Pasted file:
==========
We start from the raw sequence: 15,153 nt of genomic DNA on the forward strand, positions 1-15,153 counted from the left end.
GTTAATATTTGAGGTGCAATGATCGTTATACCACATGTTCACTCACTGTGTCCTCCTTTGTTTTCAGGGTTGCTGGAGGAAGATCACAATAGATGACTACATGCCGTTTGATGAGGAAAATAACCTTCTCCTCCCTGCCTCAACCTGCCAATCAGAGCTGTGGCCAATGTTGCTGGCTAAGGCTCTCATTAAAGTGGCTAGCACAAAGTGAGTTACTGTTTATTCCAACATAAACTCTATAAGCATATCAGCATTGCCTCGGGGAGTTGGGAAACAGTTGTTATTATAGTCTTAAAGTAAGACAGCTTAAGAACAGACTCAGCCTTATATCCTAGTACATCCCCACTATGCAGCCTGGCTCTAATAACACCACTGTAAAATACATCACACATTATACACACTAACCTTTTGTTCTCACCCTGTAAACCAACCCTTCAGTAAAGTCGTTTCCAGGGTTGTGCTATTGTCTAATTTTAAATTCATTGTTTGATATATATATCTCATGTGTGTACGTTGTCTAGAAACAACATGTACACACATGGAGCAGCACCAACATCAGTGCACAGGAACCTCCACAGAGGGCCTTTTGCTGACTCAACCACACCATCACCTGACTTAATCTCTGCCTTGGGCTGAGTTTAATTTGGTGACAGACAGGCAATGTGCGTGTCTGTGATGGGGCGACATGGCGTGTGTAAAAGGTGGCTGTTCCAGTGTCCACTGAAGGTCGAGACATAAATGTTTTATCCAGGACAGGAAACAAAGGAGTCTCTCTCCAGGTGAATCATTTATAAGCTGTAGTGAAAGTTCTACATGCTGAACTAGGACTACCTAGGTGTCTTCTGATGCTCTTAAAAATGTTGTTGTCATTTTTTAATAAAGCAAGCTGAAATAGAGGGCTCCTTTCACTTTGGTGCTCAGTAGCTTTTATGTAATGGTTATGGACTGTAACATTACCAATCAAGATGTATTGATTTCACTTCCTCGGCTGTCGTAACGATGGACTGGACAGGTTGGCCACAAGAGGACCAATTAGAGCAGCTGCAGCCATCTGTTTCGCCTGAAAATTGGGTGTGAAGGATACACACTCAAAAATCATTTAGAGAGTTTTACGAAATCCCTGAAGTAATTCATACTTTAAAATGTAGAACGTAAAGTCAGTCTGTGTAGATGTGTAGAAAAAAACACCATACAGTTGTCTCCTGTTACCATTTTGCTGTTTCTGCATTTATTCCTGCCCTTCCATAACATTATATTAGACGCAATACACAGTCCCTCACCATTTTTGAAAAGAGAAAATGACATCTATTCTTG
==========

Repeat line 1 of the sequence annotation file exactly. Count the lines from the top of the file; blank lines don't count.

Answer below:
We start from the raw sequence: 15,153 nt of genomic DNA on the forward strand, positions 1-15,153 counted from the left end.